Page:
The NCAA has released its annual Graduation Success Rate data for student-athletes who matriculated between 2011 and 2014, and the scores for University of Virginia student-athletes matches the highest since the NCAA began issuing the report.
Cavalier student-athletes covered during the current report graduated at a 95% rate, the same rate from last year’s report that was the highest mark for UVA athletics since the NCAA launched the Graduation Success Rate program in 1998.
The NCAA’s national average for this year’s reporting range is 88%.
The Graduation Success Rate measures graduation rates for student-athletes by team. The metric considers student-athletes who are on scholarship their first year and who graduate from their respective universities or leave their programs, via transfer to other universities or for professional opportunities, while in good academic standing.
A complete and searchable Graduation Rates Report is available online at NCAA.org.
The data shows that 19 of 21 of UVA’s programs matched or exceeded the national average (88%) for their respective scores, and that the other two programs, football and men’s tennis, were just behind the national average at 86%.
Ten UVA programs recorded perfect 100% scores: baseball, men’s basketball, women’s basketball, women’s cross country and track & field, women’s golf, women’s lacrosse, women’s soccer, softball, women’s swimming and volleyball.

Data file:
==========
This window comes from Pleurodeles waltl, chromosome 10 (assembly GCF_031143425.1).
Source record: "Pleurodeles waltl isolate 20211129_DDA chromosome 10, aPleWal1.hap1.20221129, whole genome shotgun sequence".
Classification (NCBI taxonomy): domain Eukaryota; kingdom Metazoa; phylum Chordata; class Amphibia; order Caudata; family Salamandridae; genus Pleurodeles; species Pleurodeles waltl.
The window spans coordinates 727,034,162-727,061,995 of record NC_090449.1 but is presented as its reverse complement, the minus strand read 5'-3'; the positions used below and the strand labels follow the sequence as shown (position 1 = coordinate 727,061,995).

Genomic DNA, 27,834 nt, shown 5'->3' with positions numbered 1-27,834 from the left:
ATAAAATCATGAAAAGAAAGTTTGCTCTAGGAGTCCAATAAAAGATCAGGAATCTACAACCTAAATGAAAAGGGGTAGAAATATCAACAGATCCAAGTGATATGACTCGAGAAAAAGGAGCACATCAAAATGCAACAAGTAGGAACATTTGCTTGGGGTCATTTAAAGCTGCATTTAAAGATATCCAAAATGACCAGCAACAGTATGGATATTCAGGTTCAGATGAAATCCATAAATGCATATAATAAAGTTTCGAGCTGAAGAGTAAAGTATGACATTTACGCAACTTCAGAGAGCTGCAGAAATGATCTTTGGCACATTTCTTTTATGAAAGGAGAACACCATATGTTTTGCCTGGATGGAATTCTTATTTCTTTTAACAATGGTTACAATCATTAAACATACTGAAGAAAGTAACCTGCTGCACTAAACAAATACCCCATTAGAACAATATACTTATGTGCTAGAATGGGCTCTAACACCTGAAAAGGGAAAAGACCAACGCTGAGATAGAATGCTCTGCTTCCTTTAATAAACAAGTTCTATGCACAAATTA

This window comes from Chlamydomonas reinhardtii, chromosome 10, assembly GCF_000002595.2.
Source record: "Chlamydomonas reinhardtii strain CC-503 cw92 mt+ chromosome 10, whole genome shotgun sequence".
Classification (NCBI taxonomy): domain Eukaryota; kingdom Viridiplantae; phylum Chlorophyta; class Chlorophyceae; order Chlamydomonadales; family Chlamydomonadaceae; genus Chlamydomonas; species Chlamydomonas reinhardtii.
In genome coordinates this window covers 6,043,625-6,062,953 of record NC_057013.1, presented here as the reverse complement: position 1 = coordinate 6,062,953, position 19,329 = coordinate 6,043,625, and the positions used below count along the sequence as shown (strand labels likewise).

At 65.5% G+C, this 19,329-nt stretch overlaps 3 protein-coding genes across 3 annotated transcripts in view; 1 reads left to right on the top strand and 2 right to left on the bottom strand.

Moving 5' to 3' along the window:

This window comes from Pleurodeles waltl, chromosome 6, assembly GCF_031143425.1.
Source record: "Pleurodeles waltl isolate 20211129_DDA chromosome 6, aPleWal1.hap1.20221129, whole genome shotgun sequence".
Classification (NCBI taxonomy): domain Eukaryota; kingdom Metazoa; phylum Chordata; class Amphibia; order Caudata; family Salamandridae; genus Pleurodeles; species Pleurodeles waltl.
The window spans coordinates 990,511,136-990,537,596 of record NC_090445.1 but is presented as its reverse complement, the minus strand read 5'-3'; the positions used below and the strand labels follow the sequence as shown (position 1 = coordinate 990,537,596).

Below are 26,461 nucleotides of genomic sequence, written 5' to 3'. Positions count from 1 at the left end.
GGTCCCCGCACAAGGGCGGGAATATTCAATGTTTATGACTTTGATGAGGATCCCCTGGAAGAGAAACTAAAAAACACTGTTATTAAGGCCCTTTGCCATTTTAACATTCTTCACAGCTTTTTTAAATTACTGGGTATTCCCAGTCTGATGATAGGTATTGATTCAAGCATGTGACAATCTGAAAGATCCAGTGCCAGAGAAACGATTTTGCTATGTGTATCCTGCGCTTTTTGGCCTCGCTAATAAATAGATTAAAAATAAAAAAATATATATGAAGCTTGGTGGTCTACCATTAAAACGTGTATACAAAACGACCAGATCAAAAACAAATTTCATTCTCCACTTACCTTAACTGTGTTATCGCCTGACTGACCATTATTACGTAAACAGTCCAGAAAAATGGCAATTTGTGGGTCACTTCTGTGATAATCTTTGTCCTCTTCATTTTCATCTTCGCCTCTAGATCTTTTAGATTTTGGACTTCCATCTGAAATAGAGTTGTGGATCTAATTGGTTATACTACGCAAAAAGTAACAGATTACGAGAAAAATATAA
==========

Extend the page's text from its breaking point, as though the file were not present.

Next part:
Volleyball posted a 100% graduation rate for the 17th consecutive year, which covers the entire history of the report.
The Cavalier women’s golf team had a 100% rate for the 12th straight year, which covers the history of its program.
Women’s cross country/track & field and women’s swimming achieved a perfect mark for the eighth straight year. The UVA women’s lacrosse team had its 12th 100% graduation total in the 15-year history of the report.
The NCAA Graduation Success Rate is designed to show the proportion of student-athletes on any given team who earn a college degree. The NCAA has imposed a new set of academic standards that seeks to hold teams and institutions accountable for how well a student-athlete progresses toward a degree.